I believe we tend to think of marketing efforts to create a beer specifically aimed at women as a more recent development, but apparently that’s not the case. I recently discovered that in 1953 the Storz Brewing Co. of Omaha, Nebraska was trying to sell beer to women using the same tired tricks that are often still being used today.
Apparently, in 1953, Storz created the “Storzette,” a smaller package designed for the ladies to be “calorie controlled” and less bitter, and which also had a pink and lavender package with orchids on them, and whose slogan was — believe it or not — “The Orchid of Beer.” Rusty Cans has the full story, from 2004, of the brewery and this dalliance into women’s marketing.
In 1953 Storz tried to market a new product for women, “Storzette.” Designed to be a beer for the ladies it was supposedly not too bitter and was calorie controlled. It also came in a smaller can, 8 ounces, which Storz called “Queen sized” and it came in four can packs called “Princess Packs.” The brewery noted that market studies showed that many women felt that the standard 12 oz can provided too large a serving. The beer inside was also different, made to be less bitter than standard beers. The can even had a pink orchid pictured on it to help it appeal to women. It’s initial test market results in San Diego seemed positive, but in the end the effort was not successful and Storzette did not last long on the market. As a result, the little can with the orchid is very scarce. Storz also used a slogan on its regular cans for awhile in the 1950s, “the Orchid of Beer” which has to be one of the more unusual beer advertising slogans.
Absent any additional information, I can only assume “Calorie Controlled” is done through offering a smaller size can. Smaller portions equals less calories. Of course, you could just drink less, couldn’t you? The control aspect of their claim seems entirely up to the drinker rather than anything designed by the packaging or the beer itself.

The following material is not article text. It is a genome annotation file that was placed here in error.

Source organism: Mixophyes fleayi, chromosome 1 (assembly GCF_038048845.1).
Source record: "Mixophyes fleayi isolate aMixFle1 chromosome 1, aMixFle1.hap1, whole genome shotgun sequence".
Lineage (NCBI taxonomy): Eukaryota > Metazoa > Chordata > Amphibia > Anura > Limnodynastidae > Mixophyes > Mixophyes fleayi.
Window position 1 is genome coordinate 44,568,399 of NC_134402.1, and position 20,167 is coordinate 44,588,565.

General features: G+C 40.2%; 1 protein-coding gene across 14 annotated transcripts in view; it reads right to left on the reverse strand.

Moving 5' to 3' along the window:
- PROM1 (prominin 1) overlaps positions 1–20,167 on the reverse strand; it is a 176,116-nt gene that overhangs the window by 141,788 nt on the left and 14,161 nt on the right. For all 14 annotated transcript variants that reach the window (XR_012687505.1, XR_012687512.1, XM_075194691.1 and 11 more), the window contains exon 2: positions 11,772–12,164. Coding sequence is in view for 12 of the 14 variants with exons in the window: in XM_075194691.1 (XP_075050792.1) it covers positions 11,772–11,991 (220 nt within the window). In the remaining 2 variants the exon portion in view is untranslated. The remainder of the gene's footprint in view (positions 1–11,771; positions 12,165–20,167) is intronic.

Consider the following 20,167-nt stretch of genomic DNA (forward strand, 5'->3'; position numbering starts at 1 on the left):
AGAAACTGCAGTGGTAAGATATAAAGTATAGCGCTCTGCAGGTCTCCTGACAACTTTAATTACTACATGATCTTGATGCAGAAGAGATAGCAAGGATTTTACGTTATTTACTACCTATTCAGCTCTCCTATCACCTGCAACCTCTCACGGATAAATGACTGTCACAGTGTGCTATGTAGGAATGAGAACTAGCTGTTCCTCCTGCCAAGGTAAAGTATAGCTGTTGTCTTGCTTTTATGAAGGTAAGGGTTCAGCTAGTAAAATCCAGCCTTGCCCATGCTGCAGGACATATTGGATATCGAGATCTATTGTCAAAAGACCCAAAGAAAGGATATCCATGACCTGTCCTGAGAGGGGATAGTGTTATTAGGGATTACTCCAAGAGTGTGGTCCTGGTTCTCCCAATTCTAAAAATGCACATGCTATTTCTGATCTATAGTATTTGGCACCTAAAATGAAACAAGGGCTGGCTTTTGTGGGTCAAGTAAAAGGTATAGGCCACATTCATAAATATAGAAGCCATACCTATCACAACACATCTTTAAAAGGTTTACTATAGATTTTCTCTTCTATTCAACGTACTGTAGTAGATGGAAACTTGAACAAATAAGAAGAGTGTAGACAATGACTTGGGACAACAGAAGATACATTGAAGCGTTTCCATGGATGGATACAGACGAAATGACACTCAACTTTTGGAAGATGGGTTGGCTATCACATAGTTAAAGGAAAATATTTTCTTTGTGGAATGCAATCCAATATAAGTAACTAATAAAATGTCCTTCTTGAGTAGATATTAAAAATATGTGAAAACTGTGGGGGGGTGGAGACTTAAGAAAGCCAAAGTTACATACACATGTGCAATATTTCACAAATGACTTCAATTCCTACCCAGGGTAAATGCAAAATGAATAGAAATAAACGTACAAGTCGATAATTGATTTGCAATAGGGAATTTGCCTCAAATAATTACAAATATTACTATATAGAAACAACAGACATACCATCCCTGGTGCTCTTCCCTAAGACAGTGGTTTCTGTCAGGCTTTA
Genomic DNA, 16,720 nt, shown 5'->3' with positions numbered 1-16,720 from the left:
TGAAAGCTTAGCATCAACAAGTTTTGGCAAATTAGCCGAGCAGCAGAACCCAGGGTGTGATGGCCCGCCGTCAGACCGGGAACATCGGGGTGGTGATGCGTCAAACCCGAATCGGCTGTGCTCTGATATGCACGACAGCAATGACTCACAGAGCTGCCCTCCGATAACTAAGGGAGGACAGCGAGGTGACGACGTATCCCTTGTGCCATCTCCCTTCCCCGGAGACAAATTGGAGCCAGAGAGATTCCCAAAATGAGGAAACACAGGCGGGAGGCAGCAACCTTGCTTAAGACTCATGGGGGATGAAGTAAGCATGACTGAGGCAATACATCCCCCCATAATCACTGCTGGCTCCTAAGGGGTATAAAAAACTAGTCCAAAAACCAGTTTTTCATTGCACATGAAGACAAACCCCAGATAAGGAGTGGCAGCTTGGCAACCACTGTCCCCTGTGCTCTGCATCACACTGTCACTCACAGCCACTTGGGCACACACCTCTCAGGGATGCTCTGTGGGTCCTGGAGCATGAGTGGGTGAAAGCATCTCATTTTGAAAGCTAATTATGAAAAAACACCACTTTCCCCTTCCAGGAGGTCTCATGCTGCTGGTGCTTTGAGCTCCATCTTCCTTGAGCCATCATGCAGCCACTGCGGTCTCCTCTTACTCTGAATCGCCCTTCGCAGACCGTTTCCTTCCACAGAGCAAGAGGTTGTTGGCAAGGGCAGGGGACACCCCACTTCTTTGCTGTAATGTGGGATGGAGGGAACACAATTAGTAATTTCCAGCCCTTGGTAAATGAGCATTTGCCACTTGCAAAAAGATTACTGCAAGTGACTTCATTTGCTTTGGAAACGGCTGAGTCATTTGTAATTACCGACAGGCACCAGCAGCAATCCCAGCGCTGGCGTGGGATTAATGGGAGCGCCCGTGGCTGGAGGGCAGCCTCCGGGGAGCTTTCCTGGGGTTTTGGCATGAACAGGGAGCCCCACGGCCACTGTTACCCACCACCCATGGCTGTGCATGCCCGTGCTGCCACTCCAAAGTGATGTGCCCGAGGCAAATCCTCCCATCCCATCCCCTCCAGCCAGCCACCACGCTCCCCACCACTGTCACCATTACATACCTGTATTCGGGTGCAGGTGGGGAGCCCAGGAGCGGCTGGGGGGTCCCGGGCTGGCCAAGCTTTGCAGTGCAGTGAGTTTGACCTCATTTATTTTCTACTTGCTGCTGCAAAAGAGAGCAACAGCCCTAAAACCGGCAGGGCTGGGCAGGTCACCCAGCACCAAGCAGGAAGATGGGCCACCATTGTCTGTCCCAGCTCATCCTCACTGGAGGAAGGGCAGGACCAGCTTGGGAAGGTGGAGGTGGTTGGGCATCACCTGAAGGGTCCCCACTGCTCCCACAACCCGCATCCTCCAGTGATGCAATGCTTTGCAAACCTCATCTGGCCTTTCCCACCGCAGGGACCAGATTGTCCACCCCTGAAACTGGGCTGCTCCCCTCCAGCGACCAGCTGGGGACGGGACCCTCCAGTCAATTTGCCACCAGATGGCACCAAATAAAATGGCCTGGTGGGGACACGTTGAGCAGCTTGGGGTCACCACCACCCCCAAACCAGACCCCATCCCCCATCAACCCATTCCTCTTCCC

According to orchid websites, the particular type of orchid on the label is a cattleya. Not only do they use a flower, but the color palate is soft pastels, pinks and purple.
I presume this is a vintage grocery display using a cart filled with six-packs and surrounded by banners. Notice on the side there’s a gal wearing glasses saying the beer is “Strictly for the Girls.”
And finally, here’s an ad for the beer using an orchid in the advertisement.
Interestingly, a group of local folks from Omaha revived the Storz brand and opened a newer version of the brewery in 2013.
Richard Stueven says
Storz and Falstaff are still kind-of-a-big deal here in Omaha, at least among the collectors and “good old days” crowd. The Storz smokestack still stands on North 16th Street.
And yes, there is a Storz brewpub in town. Only their beer is brewed in Coralville, Iowa, and the owners are neither locals nor members of the Storz family. This doesn’t sit well with many in Omaha’s beer community, and the Nebraska Beer Blog ran a very interesting three-part interview with Deb Storz, great-granddaughter of brewery founder Gottlieb Storz.
Christy Musgrave says
I am looking to purchase, “rent” or borrow a Storzette Orchid Beer can as featured in your article on February 10, 2015 for the annual orchid show in Omaha NE. We are building a display on the use of orchids in advertising and the history of the orchid beer marketed by Storz is the perfect focal point for our display. Can anyone help me out with this? Or any other memorabilia regarding this item. Thank you. The show is the first weekend in March at Lauritezen Gardens (botanical center) here in Omaha.